The work in which he best achieves the purpose last stated is undoubtedly the collection of papers called by the inexpressive phrase “Men and letters” ; a book whose title was perhaps a weight upon it, and which yet contained
some of the very best of American thought and criticism.
It manifests even more than his “Life of Lowell
” that faculty of keen summing up and epigrammatic condensation which became so marked in him that it was very visible, I am assured, even in the literary councils of his publishers, two members of which have told me that he often, after a long discussion, so summed up the whole situation in a sentence or two that he left them free to pass to something else.
We see the same quality, for instance, in his “Men and letters,” in his papers on Dr. Mulford
The first is an analysis of the life and literary service of a man too little known because of early death, but of the rarest and most exquisite intellectual qualities, Dr. Elisha Mulford
, author of “The nation” and then of “The Republic of God.”
In this, as everywhere in the book, Mr. Scudder
shows that epigrammatic quality which amounted, whether applied to books or men, to what may be best described as a quiet brilliancy.
This is seen, for instance, when, in defending Mulford
from the imputation of narrowness, his friend sums up the whole character of the man and saves a page of more detailed discussion by saying, “He was narrow as a cafion is narrow, when the depth apparently contracts the sides” (page 17). So in
his criticism called “Longfellow
and his art,” Scudder
repeatedly expresses in a sentence what might well have occupied a page, as where he says of Longfellow
, “He was first of all a composer, and he saw his subjects in their relations rather than in their essence” (page 44). He is equally penetrating where he says that Longfellow
“brought to his work in the college no special love of teaching,” but “a deep love of literature and that unacademic attitude toward his work which was a liberalizing power” (page 66). He touches equally well that subtle quality of Longfellow
's temperament, so difficult to delineate, when he says of him: “He gave of himself freely to his intimate friends, but he dwelt, nevertheless, in a charmed circle, beyond the lines of which men could not penetrate” (page 68). These admirable statements sufficiently indicate the rare quality of Mr. Scudder
So far as especial passages go, Mr. Scudder
never surpassed the best chapters of “Men and letters,” but his one adequate and complete work as a whole is undoubtedly, apart from his biographies, the volume entitled “Childhood in literature and art” (1894). This book was based on a course of Lowell
lectures given by him in Boston
, and is probably that by which he himself would wish to be judged, at least up to the time of his excellent biography of Lowell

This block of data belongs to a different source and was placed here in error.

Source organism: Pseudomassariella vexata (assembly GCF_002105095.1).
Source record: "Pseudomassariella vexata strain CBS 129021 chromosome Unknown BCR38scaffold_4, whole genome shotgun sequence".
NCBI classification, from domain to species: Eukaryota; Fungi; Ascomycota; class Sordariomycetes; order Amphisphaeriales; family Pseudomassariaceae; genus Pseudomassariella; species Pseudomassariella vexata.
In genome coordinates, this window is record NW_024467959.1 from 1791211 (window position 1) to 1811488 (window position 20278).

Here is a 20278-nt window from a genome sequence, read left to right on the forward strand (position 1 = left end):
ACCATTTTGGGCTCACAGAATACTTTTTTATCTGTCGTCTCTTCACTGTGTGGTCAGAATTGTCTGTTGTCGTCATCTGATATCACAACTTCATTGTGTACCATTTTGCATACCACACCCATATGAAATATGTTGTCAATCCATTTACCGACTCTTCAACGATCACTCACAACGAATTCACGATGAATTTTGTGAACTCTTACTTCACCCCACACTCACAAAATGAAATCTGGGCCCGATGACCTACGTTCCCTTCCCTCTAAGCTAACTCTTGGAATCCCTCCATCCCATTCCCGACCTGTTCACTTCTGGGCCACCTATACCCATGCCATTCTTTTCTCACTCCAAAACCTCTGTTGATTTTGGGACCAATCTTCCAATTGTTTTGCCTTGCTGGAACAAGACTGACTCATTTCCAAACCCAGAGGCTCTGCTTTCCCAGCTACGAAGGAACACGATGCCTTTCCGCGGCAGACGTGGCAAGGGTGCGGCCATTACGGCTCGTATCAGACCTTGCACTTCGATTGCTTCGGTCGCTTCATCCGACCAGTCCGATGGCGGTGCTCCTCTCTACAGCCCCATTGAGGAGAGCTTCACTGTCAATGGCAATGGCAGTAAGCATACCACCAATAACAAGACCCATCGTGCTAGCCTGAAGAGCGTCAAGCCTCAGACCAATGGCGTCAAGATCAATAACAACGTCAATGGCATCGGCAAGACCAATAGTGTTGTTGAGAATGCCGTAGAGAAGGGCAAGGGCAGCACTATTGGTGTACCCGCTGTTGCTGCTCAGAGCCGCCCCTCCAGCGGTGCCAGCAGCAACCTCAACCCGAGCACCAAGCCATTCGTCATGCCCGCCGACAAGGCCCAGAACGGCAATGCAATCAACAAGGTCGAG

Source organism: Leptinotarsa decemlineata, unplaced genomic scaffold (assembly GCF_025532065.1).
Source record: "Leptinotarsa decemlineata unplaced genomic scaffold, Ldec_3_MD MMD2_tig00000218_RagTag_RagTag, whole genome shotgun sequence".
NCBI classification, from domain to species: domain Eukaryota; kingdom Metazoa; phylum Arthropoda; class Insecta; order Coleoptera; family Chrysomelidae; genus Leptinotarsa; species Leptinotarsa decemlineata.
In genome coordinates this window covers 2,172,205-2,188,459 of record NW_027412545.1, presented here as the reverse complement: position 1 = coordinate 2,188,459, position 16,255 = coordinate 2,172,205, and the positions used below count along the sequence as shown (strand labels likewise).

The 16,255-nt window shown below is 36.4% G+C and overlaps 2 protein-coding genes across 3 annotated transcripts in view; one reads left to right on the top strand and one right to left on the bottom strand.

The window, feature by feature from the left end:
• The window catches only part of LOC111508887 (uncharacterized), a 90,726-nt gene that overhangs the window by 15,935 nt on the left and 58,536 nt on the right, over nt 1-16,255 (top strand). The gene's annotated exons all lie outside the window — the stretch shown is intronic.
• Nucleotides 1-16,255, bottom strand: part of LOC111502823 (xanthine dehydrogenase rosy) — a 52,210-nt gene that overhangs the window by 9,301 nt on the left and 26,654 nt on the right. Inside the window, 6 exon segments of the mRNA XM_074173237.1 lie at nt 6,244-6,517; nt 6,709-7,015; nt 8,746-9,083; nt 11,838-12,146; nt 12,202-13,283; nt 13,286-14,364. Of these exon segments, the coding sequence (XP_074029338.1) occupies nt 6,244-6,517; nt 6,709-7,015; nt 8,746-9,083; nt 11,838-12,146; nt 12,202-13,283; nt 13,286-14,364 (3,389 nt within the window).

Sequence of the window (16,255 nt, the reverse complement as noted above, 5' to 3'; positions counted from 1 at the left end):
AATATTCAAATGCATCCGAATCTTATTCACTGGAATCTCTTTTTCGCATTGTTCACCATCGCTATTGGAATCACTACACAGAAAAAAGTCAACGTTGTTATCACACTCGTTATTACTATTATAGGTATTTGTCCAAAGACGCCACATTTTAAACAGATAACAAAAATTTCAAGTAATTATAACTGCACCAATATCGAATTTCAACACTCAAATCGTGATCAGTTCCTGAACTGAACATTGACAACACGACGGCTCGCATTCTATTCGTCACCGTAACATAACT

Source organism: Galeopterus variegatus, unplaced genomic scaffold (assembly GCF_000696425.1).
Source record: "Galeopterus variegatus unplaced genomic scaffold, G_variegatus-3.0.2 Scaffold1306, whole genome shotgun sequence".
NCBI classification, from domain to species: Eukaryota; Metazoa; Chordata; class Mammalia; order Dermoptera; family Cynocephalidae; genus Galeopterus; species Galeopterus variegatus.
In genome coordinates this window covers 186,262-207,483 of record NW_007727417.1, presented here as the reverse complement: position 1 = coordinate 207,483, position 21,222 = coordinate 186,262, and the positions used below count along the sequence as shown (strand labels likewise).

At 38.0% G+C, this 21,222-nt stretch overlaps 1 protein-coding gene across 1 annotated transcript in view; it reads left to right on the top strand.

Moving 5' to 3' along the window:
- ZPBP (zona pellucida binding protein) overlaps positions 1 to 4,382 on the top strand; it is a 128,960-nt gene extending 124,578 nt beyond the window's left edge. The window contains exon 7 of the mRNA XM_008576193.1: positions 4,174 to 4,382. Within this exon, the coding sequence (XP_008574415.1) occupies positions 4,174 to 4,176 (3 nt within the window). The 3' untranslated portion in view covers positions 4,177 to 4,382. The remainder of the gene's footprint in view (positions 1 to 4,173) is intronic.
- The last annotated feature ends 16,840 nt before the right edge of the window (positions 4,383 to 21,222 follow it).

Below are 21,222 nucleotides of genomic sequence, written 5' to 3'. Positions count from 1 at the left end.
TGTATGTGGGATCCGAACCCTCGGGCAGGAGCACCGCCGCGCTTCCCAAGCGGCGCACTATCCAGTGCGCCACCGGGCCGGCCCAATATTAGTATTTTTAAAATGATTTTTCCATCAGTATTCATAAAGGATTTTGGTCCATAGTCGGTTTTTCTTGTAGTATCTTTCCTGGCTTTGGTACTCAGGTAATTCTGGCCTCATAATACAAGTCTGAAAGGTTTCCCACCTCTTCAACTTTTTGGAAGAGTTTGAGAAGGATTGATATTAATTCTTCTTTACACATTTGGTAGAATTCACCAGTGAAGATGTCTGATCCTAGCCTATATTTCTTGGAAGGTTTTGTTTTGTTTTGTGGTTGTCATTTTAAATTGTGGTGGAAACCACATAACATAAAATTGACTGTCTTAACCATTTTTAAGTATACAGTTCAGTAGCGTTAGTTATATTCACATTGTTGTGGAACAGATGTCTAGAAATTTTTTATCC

He deals in successive chapters with Greek
, Hebrew, Mediaeval, English, French, German
, and American literary art with great symmetry and unity throughout, culminating, of course, in Hawthorne
and analyzing the portraits of children drawn in his productions.
In this book one may justly say that he has added himself, in a degree, to the immediate circle of those very few American writers whom he commemorates so nobly at the close of his essay on “Longfellow
and his art,” in “Men and letters” : “It is too early to make a full survey of the immense importance to American letters of the work done by half-a-dozen great men in the middle of this century.
The body of prose and verse created by them is constituting the solid foundation upon which other structures are to rise; the humanity which it holds is entering into the life of the country, and no material invention, or scientific discovery, or institutional prosperity, or accumulation of wealth will so powerfully affect the spiritual well-being of the nation for generations to come” (page 69).
If it now be asked what prevented Horace Scudder
from showing more fully this gift of higher literature and led to his acquiescing, through life, in a comparatively secondary function, I can find but one explanation, and that a most interesting one to us in New England
illustrating the effect of im mediate surroundings.
His father, so far as I can ascertain, was one of those Congregationalists of the milder type who, while strict in their opinions, are led by a sunny temperament to be genial with their households and to allow them innocent amusements.
The mother was a Congregationalist, firm but not severe in her opinions; but always controlled by that indomitable New England
conscience of the older time, which made her sacrifice herself to every call of charity and even to refuse, as tradition says, to have window curtains
in her house, inasmuch as many around her could not even buy blankets.
Add to this the fact that Boston
was then a great missionary centre, that several prominent leaders in that cause were of the Scudder family, and the house was a sort of headquarters for them, and that Horace Scudder
's own elder brother, whose memoirs he wrote, went as a missionary to India
, dying at his post.
Speaking of his father's family in his memoir, he says of it, “In the conduct of the household, there was recognition of some more profound meaning in life than could find expression in mere enjoyment of living; while the presence of a real religious sentiment banished that counterfeit solemnity which would hang over innocent pleasure like a cloud” (Scudder
's “Life of David Coit Scudder
,” page 4). By one bred in
such an atmosphere of self-sacrifice, that quality may well be imbibed; it may even become a second nature, so that the instinctive demand for self-assertion may become subordinate until many a man ends in finding full contentment in doing perfectly the appointed work of every day. If we hold as we should that it is character, not mere talent, which ennobles life, we may well feel that there is something not merely pardonable, but ennobling, in such a habit of mind.
Viewed in this light, his simple devotion to modest duty may well be to many of us rather a model than a thing to be criticised.